Freedom Block Rectangles

Rectangles are parasites. They lack notes of their own, so they latch onto squares and bridge the gap between them. In other words, they overlap squares.

Overlapping rectangles and squares.

Rectangles never overlap orange corner notes. If they did the notes would turn into pumpkins.

Rectangle overlapping pumbkins

Remember IN on the TOP and OUT on the BOTTOM as you move to the right.

Picture of Niagra Falls representing the rectangle in at the top left side of a square and out on the right side lower two notes.

Play inside each of the squares below and use the rectangle bridge to jump between them.

(Notation: A5-7, D5-7-10-12, A12-10-7-5-7, D5-7)

Check notation.

Let's add another rectangle. ( New rectangle's notes are D5-2, G5-2)
(Notation continued: D7-5-2, G5-2)

Check notation.

Rectangles and squares alternate. Let's add a square using open strings.

(New square: D2-0, G2-0, B string shift B3-1) (Notation continued: G2-0, D2, B1, G2)

Check notation.

Rectangles Crossing the B string

As a rectangle crosses over the B string row 2 shifts up one fret. If both rows land on the B and E strings, the entire rectangle shifts up one fret.

Show how rectangle rows are affected as they cross over the B string.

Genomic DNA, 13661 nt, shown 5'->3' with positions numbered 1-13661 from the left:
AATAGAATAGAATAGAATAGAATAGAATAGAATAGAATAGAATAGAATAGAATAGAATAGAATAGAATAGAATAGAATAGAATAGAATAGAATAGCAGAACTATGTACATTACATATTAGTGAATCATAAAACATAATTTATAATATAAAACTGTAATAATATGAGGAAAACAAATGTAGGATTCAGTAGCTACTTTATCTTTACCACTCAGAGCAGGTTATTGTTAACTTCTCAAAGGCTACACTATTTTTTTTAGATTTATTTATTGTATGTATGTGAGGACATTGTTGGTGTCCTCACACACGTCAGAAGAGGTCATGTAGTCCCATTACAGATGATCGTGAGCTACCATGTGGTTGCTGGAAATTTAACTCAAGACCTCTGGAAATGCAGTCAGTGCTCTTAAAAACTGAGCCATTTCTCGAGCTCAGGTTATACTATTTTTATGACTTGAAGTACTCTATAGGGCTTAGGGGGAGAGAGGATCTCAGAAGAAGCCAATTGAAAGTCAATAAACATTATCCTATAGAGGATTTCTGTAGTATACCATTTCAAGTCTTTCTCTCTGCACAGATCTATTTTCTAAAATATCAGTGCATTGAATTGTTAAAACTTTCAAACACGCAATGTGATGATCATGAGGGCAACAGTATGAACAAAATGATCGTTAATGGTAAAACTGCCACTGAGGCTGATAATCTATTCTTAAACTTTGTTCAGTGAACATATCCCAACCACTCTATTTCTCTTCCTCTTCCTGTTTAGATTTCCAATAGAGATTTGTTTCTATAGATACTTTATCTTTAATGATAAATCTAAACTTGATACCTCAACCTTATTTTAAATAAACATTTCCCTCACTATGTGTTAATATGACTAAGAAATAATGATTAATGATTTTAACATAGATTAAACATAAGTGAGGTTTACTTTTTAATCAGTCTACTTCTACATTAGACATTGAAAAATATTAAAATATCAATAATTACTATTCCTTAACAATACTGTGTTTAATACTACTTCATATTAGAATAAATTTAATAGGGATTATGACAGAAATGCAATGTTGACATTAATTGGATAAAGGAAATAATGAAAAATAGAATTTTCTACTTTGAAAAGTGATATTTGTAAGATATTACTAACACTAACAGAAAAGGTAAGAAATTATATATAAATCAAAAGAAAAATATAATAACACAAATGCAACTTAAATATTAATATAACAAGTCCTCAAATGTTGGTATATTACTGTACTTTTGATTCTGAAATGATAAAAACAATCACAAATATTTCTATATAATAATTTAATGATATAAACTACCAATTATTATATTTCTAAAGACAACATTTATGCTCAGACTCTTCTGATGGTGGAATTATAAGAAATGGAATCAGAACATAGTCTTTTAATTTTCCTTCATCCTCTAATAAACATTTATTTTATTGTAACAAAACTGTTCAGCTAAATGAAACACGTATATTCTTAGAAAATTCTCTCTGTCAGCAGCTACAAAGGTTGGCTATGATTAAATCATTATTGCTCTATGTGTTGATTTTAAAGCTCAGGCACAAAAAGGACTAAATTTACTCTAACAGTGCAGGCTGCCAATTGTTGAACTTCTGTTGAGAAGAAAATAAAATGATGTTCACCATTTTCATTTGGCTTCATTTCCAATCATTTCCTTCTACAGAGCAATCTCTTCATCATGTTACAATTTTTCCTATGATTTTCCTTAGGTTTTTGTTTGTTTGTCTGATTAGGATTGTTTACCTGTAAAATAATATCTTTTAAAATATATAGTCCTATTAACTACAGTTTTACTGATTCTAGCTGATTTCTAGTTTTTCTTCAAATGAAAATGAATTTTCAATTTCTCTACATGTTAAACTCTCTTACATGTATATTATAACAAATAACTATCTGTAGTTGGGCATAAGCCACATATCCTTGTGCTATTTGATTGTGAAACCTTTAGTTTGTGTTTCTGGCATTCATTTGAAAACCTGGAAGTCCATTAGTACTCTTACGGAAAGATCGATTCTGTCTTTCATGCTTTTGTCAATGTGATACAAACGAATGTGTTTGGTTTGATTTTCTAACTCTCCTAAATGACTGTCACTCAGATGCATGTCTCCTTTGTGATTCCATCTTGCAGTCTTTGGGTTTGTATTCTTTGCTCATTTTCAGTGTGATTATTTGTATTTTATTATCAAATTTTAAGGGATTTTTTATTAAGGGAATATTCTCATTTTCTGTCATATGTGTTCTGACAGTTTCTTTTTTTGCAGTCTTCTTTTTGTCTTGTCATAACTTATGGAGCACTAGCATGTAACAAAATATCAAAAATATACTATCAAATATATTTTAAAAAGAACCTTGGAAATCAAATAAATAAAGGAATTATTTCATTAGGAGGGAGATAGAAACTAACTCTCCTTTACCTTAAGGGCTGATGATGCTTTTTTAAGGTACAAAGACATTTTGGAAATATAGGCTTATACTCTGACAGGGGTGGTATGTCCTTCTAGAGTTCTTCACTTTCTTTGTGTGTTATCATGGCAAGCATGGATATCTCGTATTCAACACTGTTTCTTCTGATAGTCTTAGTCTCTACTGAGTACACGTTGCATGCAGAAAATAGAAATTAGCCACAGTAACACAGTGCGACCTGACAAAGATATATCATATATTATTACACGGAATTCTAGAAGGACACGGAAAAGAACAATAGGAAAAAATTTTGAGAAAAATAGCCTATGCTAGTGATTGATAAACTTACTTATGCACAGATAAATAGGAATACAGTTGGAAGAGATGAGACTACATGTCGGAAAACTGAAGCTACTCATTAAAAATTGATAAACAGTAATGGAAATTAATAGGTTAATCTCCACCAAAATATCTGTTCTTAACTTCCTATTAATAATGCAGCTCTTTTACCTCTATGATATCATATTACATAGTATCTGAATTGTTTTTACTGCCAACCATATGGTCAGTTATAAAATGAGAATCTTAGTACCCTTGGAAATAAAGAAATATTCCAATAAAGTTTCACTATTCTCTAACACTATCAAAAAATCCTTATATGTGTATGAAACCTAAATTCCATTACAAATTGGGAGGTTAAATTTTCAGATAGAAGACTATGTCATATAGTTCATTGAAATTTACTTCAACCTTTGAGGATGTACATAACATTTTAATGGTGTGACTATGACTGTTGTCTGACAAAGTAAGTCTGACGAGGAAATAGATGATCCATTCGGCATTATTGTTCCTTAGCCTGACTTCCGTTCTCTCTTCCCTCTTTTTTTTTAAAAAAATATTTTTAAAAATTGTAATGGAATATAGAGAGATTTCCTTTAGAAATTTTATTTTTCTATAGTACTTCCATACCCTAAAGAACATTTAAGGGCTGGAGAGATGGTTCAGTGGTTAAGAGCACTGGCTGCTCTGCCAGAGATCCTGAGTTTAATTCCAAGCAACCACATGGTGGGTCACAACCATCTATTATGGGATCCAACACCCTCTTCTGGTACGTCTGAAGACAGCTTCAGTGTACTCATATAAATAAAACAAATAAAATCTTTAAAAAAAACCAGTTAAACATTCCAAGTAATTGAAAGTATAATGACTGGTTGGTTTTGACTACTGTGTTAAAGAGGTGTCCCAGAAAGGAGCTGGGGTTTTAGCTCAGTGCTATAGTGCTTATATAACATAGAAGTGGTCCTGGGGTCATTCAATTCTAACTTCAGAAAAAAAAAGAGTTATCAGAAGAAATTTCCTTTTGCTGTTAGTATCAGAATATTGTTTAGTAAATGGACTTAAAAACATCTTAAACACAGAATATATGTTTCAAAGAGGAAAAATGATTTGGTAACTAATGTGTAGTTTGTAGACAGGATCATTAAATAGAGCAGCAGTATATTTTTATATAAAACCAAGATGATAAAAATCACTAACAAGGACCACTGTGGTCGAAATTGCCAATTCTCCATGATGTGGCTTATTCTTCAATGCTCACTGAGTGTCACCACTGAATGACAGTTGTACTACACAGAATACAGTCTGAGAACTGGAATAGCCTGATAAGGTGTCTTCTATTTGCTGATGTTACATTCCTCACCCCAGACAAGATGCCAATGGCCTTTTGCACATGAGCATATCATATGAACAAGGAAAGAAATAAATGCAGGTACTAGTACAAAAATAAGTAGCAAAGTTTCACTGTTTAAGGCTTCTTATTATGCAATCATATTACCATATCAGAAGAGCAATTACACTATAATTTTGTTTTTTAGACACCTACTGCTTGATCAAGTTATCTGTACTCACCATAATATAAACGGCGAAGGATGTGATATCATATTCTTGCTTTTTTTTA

In the next example, the top rectangle lands on the B and E strings, so it shifts up one fret.
(Notation: E3-6, A3-6, D5-8, G5-8, B string shift, B8-11, E8-11)

Check notation.

Next, only row 2 lands on the B string. This is not as easy to play.

(Notation: E5-8, A7-10, D7-10, G9-12, B10-13, E12-15)

Check notation.

Time To Solo

Scientist staring at a Freedom Block square on their computer screen.Our scientist are constantly looking for clever ways to move around the fretboard. Here's one of their latest discoveries that covers 14 frets and three octaves. Have fun racing up and down the fretboard. Of course, you can stop and noodle along the way.


Check notation.

Here are a few more stopping off places. Take it up a notch and jump on the B and E strings.

Check notation.

Two stepping squares with overlapping rectangles.


"The guitar has a kind of grit and excitement possessed by nothing else." — Brian May

No Guitar — No Problem

You can practice anytime even if you don't have your guitar. That's right, you can improve just by thinking about it. A famous study conducted by Dr. Biasiotto at the University of Chicago found that basketball players who spent one hour a day thinking about free throws improved almost as much as those players who practiced with a basketball.


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